"This is the result of incredible work by the Neuralink team in close collaboration with the FDA and represents an important first step that will one day allow our technology to help many people," the company said in a statement. "Recruitment is not yet open for our clinical trial. We'll announce more information on this soon."
Project officials said they are "currently focused on giving people with quadriplegia the ability to control their computers and mobile devices with their thoughts."
Musk has been insisting that his devices are safe and could help solve conditions, such as obesity, autism, depression and schizophrenia. The tech mogul even volunteered his kids as guinea pigs.
The FDA initially turned down the company in 2019 as there are major issues involving the implant's lithium battery, the possibility of its wires migrating within the brain and whether the device could be safely removed without damaging brain tissue.
According to reports, the implant prototypes, which are the size of a coin, have so far been implanted in the skulls of monkeys. With the help of a surgical robot in a demonstration back in April 2021, a piece of the skull was replaced with a disk and wires were strategically inserted into the brain of a nine-year-old macaque named Pager.
Musk said the disk registered nerve activity, relaying the information via a common Bluetooth wireless signal to a device such as a smartphone. "It actually fits quite nicely in your skull," Musk said during a prior presentation. "It could be under your hair and you wouldn't know." The technology has also been tested on pigs whose legs can be controlled remotely by a computer.
Meanwhile, the Department of Transportation announced in February that it is investigating whether the company had transported potentially dangerous pathogens when removing the brain chips from monkeys' brains without proper measures to contain them, which would be in violation of federal law.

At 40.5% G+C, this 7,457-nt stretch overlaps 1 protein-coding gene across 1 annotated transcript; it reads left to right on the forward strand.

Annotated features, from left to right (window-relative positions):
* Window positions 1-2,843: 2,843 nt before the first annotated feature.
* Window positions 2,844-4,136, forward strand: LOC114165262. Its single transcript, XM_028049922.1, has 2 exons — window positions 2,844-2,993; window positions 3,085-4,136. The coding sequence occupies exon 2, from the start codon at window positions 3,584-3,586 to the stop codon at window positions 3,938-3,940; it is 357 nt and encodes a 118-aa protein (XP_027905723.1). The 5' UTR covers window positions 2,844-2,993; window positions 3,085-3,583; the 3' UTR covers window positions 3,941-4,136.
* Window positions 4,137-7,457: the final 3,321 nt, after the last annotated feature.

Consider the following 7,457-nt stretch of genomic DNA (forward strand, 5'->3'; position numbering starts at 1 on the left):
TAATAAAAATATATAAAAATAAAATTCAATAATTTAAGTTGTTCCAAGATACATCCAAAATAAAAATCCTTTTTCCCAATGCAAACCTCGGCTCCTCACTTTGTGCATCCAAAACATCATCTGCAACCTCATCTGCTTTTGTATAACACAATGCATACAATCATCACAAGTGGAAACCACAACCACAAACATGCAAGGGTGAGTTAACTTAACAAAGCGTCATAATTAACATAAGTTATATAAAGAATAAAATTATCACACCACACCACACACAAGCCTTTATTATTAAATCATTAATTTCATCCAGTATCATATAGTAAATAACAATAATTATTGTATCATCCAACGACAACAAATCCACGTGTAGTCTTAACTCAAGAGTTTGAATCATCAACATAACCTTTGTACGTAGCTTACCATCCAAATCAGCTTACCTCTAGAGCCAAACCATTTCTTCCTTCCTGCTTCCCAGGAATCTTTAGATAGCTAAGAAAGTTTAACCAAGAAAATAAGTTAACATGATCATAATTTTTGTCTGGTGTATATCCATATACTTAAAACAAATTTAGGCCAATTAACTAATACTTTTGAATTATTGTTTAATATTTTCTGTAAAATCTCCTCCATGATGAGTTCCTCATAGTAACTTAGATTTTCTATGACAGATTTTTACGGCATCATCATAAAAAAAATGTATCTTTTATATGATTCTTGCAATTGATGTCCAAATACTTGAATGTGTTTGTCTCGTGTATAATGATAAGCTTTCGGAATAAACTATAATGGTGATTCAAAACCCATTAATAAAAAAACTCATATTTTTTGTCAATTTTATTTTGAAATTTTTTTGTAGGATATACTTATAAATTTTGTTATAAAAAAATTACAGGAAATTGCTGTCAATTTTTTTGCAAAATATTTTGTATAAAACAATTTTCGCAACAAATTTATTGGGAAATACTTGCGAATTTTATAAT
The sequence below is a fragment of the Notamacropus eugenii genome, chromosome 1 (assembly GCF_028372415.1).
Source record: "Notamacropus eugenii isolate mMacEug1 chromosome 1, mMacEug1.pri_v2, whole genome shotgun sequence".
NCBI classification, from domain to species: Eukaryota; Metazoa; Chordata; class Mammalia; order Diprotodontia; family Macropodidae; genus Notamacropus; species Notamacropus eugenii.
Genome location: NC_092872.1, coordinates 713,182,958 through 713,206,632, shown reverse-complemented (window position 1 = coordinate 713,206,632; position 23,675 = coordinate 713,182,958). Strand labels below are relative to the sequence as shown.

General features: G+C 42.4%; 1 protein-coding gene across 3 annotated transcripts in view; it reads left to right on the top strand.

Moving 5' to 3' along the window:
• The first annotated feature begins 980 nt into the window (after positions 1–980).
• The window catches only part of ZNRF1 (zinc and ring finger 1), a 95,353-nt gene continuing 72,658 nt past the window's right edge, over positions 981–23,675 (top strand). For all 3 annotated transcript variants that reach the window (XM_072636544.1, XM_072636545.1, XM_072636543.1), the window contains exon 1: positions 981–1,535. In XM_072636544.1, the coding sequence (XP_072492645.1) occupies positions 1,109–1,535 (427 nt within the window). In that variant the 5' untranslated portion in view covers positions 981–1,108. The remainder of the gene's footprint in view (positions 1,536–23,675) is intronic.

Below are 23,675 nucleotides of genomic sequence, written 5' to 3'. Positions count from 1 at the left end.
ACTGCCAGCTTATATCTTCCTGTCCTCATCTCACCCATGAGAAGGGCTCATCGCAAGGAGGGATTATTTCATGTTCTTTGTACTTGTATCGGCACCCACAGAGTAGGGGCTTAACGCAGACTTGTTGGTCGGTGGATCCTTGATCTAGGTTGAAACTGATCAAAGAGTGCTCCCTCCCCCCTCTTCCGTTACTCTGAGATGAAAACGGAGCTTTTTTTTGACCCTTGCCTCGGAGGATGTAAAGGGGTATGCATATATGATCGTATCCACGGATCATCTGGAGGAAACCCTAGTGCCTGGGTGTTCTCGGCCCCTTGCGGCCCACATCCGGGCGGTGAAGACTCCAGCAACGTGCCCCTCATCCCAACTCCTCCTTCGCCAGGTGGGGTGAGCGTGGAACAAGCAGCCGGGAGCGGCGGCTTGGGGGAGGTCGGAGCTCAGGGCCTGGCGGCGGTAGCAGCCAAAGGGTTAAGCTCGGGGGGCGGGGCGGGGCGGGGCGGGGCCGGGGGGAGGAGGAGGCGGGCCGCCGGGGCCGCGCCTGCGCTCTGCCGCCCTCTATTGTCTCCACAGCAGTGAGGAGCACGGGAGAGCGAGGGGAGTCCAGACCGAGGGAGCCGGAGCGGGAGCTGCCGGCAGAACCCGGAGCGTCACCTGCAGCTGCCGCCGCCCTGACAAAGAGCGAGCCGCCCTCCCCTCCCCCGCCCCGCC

Another probe by the U.S. Department of Agriculture's (USDA) Office of Inspector General was conducted for potentially violating the Animal Welfare Act. The probe was also checking on how the USDA has been overseeing the company.
A Reuters report in December 2022 indicated that California-based Neuralink, which employs more than 400, has raised at least $363 million and already killed about 1,500 animals, including more than 280 sheep, pigs and monkeys for research since 2018.
Musk's company aims to supercharge human capabilities, treat neurological disorders and ultimately achieve a symbiotic relationship between humans and artificial intelligence. However, Neuralink is not the sole company working on similar brain-machine or brain-computer interface research.
Its archrival Synchron announced in July 2022 that it had implanted the first human brain-machine interface in the United States. Its implant version does not require cutting into the skull to install it, unlike Neuralink's. (Related: Neuralink competitor Synchron launches human trials for first commercial brain computer interface.)
Another implant project, but this one designed only for research purposes, is from the company Blackrock Neurotech. It has also received FDA approval for human testing. Its founder is Musk's Neuralink co-founder Max Hodak, who split with the Twitter CEO and raised venture capital for his own project at a startup called Science.
Other companies seeking to make a play in the sector include BrainCo, Kernel and CTRL-Labs, now a part of Meta's virtual reality division.
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Watch the video below that talks about the FDA approval of Neuralink's brain chips for human testing.
This video is from the InfoWars channel on Brighteon.com.